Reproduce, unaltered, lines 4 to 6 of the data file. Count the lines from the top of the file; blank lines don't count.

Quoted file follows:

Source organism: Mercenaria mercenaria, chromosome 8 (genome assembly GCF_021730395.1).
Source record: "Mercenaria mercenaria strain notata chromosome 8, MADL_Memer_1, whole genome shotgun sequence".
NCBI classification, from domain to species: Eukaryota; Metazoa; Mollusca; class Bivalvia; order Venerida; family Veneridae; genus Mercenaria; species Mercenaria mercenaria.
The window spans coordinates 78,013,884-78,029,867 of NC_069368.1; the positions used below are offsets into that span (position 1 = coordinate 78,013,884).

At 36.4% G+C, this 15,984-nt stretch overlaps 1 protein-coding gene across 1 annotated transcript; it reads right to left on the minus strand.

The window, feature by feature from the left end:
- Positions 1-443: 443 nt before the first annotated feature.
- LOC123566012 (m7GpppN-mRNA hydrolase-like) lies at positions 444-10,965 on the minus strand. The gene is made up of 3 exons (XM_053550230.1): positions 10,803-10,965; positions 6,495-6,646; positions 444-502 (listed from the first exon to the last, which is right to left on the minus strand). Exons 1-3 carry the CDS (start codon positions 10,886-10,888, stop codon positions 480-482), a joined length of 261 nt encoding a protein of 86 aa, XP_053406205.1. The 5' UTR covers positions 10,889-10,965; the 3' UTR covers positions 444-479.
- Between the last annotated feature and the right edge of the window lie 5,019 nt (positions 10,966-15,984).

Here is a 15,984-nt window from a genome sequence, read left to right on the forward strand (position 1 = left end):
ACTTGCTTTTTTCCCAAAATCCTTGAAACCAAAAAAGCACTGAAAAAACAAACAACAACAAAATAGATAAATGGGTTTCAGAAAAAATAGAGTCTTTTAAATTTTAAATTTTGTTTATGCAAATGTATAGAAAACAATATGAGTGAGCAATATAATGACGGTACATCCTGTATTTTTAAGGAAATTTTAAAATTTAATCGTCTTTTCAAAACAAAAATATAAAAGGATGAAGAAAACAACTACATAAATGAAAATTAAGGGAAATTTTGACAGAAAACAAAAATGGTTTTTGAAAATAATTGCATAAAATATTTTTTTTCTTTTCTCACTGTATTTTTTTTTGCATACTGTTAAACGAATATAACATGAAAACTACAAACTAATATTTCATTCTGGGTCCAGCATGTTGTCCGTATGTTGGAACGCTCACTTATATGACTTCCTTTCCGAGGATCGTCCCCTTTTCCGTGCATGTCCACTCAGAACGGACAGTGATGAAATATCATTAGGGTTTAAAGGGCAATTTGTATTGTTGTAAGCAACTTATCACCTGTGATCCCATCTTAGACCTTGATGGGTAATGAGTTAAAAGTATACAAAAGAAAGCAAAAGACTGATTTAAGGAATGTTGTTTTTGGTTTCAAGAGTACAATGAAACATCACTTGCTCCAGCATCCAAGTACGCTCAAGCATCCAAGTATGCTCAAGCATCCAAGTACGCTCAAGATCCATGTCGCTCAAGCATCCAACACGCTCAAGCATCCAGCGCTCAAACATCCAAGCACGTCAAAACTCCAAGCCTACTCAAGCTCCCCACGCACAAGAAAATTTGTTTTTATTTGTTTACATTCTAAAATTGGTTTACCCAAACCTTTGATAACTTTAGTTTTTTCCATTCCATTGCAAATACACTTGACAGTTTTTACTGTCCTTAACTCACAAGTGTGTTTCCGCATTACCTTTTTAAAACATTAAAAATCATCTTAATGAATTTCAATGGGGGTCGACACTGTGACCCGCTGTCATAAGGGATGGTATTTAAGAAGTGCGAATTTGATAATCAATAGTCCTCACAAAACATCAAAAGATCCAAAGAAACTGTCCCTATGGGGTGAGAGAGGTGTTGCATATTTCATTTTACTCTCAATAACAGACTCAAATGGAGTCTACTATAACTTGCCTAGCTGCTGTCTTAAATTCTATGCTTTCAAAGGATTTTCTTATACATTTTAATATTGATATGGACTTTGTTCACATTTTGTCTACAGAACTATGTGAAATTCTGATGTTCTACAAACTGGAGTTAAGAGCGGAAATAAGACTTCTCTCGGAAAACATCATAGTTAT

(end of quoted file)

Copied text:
The window spans coordinates 78,013,884-78,029,867 of NC_069368.1; the positions used below are offsets into that span (position 1 = coordinate 78,013,884).

At 36.4% G+C, this 15,984-nt stretch overlaps 1 protein-coding gene across 1 annotated transcript; it reads right to left on the minus strand.

The window, feature by feature from the left end: